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Excavation Skills!
#51
@ overseas - absolutely bang on
If they can get you asking the wrong questions, they don't have to worry about answers
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#52
overseas Wrote:Well perhaps not so much. Understanding the basic building blocks of what a site is, is basic archaeological "theory" ( without moving into the realms of higher "theory"). Surprisingly however, I have met numerous early practitioners (undoubtedly was one) having difficulty fighting their way out of the maze of local matrices, to see that the "story" is perhaps not necessarily so complicated, and is dominated by a few really key relationships ( or not, depending on the site...). And part of the problem, is that they are not seeing the 'big picture": construction, occupation, re-construction,.....abandon, d?molition.....etc , - wood for trees. Practical exercises - off the top of head - would be, to provide a significant data set : have the students draw the matrix, attribute construction, occupation etc to the matrix, give the students the dating material, and get them to tell the diachronique story of the site.

Not forgetting to also produce a phased land-use diagram based on the data....
With peace and consolation hath dismist, And calm of mind all passion spent...
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#53
I'm not sure how basic you want to go, but one thing that I found useful when at university was a class very early on in the course where the lecturer took us out of the classroom to look at the pavement outside. This had been dug up and patched repeatedly, so there was a pattern of intercutting repairs and layers visible. I found this very useful when trying to get my head around what was meant by a feature cutting the fill of another feature, and how this would be useful in trying to put the various repairs into some sort of relative sequence, as you could see that the trench capped with one shade of tarmac had been cut through another colour. Cost nothing, got everyone out in the fresh air for a few minutes, and was surprisingly effective.

If you've actually got them on site, I'd try to emphasise (with threats, if necessary) that you shouldn't leave half the context sheet blank, thinking that you'll go back and finish it off later. You almost certainly won't, and six months down the line, some poor mug will have to try to reconstruct a coherent matrix from a load of incomplete records.
You know Marcus. He once got lost in his own museum
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#54
The difference between 'description' and 'interpretation' on said context sheets!!
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#55
ANd before you tell them any of this. Tell them about the career path, wages, conditions and employment prospects of the rank and file archaeologist. Do NOT lie to them about what is out in the real world!
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#56
Marcus Brody Wrote:I remember a case from a couple of years ago where there was a 'tree bole' surrounded by a circle of post-holes. The team on site said that it was an entirely natural feature, and basically had to be told to dig it. Red faces all round when, after much moaning about how it was pointless and a waste of time, excavation of the supposedly 'natural' feature produced a very fine beaker!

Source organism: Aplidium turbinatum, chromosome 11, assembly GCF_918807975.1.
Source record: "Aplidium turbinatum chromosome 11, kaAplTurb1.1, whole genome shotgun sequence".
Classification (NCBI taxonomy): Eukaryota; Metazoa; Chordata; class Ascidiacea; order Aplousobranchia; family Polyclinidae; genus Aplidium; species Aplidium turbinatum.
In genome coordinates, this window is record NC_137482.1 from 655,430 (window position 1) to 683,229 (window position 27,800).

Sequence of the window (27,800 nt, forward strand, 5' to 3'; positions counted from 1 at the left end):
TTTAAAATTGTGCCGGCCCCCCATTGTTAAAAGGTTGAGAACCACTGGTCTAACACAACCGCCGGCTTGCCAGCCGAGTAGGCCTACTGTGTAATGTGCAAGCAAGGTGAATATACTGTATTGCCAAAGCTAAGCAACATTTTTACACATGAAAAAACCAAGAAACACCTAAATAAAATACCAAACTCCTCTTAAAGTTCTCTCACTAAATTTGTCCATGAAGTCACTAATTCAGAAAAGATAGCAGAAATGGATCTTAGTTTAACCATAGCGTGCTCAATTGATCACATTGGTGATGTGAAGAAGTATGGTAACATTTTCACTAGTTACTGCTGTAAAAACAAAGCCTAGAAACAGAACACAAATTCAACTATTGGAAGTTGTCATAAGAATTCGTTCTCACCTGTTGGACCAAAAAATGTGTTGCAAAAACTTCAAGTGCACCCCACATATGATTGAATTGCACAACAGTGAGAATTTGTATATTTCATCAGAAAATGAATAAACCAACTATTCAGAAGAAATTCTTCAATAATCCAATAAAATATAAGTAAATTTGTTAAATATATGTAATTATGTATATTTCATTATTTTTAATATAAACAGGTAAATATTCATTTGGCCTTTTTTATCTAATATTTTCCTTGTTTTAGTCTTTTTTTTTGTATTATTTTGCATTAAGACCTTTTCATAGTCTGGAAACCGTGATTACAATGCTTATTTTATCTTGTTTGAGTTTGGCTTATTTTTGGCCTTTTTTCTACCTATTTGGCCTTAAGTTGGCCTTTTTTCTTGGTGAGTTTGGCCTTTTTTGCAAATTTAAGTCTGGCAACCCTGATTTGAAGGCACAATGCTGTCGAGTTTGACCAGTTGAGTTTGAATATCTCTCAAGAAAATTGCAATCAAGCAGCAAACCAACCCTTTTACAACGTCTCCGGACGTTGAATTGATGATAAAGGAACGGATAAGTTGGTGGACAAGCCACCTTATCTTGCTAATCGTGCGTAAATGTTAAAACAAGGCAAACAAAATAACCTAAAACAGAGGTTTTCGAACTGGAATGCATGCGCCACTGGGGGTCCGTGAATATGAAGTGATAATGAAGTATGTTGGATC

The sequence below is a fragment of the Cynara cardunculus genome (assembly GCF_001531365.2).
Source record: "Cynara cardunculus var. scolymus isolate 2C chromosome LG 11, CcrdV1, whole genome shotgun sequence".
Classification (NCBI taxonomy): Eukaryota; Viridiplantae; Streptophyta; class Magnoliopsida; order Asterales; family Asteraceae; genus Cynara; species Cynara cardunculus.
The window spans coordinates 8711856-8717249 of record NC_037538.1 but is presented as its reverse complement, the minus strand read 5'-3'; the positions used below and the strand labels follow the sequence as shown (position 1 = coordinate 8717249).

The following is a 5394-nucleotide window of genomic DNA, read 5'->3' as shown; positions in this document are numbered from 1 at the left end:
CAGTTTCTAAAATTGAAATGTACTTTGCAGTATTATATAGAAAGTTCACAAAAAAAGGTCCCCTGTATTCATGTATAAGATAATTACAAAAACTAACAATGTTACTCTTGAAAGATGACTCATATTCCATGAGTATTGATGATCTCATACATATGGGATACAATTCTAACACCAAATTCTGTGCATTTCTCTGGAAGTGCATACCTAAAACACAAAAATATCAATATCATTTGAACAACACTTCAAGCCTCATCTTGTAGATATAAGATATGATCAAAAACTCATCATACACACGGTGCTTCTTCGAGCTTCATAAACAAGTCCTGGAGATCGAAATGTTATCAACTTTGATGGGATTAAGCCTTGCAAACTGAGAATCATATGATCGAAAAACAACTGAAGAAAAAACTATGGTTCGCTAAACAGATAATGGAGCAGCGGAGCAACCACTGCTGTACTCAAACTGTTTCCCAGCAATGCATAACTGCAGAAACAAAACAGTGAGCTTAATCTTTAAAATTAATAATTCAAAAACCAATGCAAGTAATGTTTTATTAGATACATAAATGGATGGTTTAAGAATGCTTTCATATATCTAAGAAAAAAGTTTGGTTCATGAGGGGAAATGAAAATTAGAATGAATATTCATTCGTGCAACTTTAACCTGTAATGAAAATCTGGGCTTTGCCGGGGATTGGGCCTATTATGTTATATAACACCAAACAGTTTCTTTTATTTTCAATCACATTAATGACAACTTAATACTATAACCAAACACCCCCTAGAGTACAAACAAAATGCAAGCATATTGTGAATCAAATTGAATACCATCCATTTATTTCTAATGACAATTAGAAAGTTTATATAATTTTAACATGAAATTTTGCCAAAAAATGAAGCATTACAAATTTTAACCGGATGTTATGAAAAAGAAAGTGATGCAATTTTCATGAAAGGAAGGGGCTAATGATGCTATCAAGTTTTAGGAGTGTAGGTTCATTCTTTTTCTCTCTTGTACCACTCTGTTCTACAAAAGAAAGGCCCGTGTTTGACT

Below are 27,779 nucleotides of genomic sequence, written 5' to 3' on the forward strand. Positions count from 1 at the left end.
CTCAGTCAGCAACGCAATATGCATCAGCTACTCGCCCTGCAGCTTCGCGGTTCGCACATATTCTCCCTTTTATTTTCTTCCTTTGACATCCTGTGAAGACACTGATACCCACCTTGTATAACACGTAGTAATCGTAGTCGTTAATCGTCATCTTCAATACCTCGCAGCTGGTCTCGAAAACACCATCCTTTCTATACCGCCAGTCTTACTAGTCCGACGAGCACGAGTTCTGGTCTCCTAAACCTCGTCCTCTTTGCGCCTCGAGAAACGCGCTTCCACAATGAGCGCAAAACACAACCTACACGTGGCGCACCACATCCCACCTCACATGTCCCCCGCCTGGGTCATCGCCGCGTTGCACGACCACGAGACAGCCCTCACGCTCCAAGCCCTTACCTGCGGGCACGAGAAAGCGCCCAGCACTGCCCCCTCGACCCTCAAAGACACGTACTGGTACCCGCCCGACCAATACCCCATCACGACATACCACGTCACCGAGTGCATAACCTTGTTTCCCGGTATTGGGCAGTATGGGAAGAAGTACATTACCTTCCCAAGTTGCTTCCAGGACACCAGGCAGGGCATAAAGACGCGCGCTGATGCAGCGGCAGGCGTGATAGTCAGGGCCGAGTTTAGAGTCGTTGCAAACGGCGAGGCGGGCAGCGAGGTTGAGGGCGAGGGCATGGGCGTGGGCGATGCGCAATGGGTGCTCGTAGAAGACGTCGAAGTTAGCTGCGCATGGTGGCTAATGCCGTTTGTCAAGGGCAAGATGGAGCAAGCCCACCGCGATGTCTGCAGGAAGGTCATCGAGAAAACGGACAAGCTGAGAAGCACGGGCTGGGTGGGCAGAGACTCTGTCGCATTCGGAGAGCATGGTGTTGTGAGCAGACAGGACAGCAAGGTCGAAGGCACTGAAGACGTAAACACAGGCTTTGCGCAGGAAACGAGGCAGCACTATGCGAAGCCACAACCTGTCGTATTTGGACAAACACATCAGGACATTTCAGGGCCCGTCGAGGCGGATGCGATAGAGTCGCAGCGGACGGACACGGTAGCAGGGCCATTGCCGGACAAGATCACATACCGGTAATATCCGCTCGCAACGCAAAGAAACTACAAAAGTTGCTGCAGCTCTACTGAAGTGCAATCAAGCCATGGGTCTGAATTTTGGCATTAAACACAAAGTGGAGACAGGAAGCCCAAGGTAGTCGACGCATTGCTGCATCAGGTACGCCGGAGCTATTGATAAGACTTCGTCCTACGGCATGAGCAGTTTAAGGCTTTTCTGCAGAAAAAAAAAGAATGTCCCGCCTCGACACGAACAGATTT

If site I'm thinking of, just been quoting report
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#57
Based on yesterday, a good practical skill to teach them would be not fully emptying the wheelbarrow when it's gusting to 80mph, saves having to fetch it back from the other side of the site each time from amongst the collection of hardhats, buckets, diggers etc impaled on the fence... :0

oh, and finding a deep hole to work down in strong wind is not, actually, a good idea, just means you get grit-blasted (and dried rabbit droppings fly well too!) in the face rather than around the shins...made a pleasant change from the normal sandstorm on that site anyway, goggles and safety glasses suddenly became quite popular for onceCool
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#58
Oh the joys of getting grit-blasted on Norfolk quarry sites...although it was oft pointed out to some of the more 'skin concious' members of site staff that they could be paying an awful lot of money for dermal abrasion in the posher upmarket Norwich clinics .... much in the same way that I have heard archaeologists describe 'on site contracted dysentry' as money saved on their next session of colonic irrigation and also 'Who needs to spend money on fitness classes when you can push this wheelbarrow up and down a muddy spoil heap all day'....!!
With peace and consolation hath dismist, And calm of mind all passion spent...
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#59
Always entertaining having to run full barrows downslope to the spoilheap in wet weather (or black ice) on a clay site too.... }Smile
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#60
AhhhI remember it well! wet chalk, wet clay...fantastic H&S scares all round!
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